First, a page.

Ilfracombe RNLI launched to swimmers in difficulties off Woolacombe beach
The Ilfracombe RNLI lifeboat was launched to assist two swimmers who were in difficulties in large swells off Woolacombe beach. This was the second time in two days that the lifeboat had been tasked to assist swimmers in the bay.
The Ilfracombe RNLI all-weather lifeboat The Barry and Peggy High Foundation was paged by Coastguard at 6.18 p.m. on Friday 26 July and the volunteer crew launched and made their way to Woolacombe Bay to arrive on scene only 13 minutes later. Conditions from Ilfracombe were calm allowing the lifeboat to make good speed however, as the lifeboats rounded Morte Point the crew encountered a large two to three metre swell, which increased to three to four meters as they approached the beach.
As the lifeboat reached the scene the first swimmer was found to have been rescued by a surfer who had managed to take them to the beach. A second surfer had been unable to reach the other swimmer, but was able to point out their location to the crew. The crew began to make their way to the second swimmer, however, as the crew approached Mill Rock in the centre of the bay, outside the breaking waves, in the green water, a large four meter wave unexpectedly broke directly over the lifeboat. The huge volume of water swamped the crew at the wheelhouse and caused the lifejackets of the two crew in the bow to be set off. Despite this the lifeboat continued on its way looking for the swimmer. A few moments later it was seen that another surfer had found the second swimmer and had managed to get them to the beach.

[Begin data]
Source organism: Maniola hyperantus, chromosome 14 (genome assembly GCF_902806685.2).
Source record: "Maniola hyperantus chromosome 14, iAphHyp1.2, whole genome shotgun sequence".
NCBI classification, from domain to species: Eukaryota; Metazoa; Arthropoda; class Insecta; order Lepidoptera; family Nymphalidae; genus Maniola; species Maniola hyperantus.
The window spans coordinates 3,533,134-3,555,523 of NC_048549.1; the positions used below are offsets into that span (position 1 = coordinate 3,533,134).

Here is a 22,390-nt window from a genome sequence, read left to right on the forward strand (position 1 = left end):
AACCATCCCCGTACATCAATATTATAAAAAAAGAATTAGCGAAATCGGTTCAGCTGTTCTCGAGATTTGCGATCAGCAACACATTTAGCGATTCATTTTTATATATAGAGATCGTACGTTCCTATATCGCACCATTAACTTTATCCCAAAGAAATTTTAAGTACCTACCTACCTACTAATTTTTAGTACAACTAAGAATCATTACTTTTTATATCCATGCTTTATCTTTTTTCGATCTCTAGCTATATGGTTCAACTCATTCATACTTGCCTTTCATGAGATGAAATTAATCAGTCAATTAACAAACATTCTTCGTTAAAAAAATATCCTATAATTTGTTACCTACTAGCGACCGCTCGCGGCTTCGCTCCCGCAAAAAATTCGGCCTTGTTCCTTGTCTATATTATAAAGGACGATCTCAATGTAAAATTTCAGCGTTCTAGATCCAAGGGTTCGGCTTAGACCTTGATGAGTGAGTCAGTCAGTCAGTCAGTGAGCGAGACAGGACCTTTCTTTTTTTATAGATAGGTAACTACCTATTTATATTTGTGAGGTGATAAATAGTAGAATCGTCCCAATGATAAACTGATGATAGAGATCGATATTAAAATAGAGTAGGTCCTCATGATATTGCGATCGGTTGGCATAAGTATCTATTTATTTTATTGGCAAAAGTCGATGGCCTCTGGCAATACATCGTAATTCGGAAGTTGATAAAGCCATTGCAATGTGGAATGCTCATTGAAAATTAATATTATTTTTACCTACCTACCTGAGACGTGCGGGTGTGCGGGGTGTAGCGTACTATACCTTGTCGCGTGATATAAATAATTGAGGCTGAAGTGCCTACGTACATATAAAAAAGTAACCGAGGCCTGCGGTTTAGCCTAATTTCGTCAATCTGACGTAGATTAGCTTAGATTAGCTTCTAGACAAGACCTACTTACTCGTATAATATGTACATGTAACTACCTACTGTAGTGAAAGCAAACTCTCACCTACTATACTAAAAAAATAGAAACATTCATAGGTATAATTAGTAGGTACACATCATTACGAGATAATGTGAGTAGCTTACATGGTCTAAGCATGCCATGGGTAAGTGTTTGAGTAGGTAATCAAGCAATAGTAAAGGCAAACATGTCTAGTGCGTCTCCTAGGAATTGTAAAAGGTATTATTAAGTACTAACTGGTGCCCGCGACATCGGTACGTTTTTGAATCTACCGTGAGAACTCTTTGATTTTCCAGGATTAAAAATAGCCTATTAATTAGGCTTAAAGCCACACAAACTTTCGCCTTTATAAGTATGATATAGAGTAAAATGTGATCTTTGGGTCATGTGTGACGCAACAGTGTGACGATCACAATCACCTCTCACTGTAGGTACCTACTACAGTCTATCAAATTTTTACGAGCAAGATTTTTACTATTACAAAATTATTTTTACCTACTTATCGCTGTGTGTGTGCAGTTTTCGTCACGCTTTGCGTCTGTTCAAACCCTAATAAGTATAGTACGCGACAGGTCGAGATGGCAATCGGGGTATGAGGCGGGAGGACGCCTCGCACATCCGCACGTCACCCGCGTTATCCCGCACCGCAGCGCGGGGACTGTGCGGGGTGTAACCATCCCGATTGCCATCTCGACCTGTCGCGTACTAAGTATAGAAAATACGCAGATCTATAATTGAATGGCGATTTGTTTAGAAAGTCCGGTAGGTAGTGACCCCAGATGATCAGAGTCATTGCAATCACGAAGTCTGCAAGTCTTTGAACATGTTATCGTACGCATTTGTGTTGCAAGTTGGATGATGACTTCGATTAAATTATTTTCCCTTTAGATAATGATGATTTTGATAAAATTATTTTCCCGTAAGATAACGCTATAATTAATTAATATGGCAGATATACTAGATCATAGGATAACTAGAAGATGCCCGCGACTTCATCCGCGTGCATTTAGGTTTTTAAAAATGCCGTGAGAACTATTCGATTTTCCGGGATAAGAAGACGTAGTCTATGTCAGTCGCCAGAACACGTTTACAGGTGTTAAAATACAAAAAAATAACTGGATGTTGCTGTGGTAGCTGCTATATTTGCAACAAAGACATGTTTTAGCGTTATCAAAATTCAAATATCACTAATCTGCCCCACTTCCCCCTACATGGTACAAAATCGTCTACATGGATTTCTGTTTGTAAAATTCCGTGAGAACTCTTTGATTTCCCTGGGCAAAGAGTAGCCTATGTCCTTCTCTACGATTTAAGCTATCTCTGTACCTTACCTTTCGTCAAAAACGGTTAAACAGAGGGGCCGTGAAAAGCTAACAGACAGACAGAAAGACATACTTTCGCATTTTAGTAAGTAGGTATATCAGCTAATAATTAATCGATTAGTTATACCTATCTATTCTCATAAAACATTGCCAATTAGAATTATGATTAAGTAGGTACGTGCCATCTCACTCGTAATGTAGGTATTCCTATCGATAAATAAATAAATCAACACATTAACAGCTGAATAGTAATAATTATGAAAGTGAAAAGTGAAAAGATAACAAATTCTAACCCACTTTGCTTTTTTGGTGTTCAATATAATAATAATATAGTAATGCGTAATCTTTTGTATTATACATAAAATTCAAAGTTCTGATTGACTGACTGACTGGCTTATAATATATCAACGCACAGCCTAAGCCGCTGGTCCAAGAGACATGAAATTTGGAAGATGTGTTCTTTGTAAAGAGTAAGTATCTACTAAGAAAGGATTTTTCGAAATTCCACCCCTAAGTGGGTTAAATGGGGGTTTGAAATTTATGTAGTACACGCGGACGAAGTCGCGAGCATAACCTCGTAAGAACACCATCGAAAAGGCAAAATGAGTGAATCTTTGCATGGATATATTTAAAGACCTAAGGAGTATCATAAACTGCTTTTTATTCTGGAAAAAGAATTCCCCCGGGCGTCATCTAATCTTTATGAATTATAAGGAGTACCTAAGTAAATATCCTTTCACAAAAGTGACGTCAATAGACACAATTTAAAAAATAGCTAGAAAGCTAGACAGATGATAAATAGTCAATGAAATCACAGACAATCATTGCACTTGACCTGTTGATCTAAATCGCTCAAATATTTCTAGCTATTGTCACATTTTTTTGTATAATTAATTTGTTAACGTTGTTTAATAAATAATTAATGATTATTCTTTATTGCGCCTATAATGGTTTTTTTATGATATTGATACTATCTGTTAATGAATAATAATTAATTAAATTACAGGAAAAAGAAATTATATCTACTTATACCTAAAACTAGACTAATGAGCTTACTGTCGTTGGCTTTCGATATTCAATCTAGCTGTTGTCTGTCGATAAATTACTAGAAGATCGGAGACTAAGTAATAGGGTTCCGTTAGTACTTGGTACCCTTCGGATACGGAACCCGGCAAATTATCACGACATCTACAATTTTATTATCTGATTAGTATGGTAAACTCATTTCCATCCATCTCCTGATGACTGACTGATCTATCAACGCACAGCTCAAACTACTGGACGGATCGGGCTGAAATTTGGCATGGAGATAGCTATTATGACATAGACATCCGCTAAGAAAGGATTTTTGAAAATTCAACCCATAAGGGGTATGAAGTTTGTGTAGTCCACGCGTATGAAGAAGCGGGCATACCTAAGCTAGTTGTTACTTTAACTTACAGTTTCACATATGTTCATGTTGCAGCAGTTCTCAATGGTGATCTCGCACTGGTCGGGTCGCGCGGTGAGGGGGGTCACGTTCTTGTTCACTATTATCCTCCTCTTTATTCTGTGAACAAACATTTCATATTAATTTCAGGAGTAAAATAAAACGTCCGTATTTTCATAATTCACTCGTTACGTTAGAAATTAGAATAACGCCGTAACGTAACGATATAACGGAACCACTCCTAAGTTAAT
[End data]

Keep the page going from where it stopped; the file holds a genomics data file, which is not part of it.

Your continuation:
The Croyde and Morthoe Coastguards were on scene at the beach and the swimmers were taken Morthoe and Croyde Coastguard stations to recover. The lifeboat then returned to station.
This was the second rescue of swimmers off Woolacombe beach in two days for Ilfracombe RNLI. Whilst on normal training exercise on Thursday 25 July, the crew were tasked to assist two swimmers who had got into difficulties in the same place.
Andrew Bengey, RNLI Volunteer Coxswain says: ‘as the main school holiday starts we would advise people to take care when entering the water and take note of local conditions and rip tides. Where possible swim at a lifeguarded beach and between the yellow and red flags. If you do get into difficulties remember to float rather than fighting the water. The RNLI website has lots of good advice to help people enjoy the water safely this summer.’
Key facts about the RNLI
The RNLI charity saves lives at sea. Its volunteers provide a 24-hour search and rescue service around the United Kingdom and Republic of Ireland coasts. The RNLI operates over 238 lifeboat stations in the UK and Ireland and, in a normal year, more than 240 lifeguard units on beaches around the UK and Channel Islands. The RNLI is independent of Coastguard and government and depends on voluntary donations and legacies to maintain its rescue service. Since the RNLI was founded in 1824, its lifeboat crews and lifeguards have saved over 142,700 lives.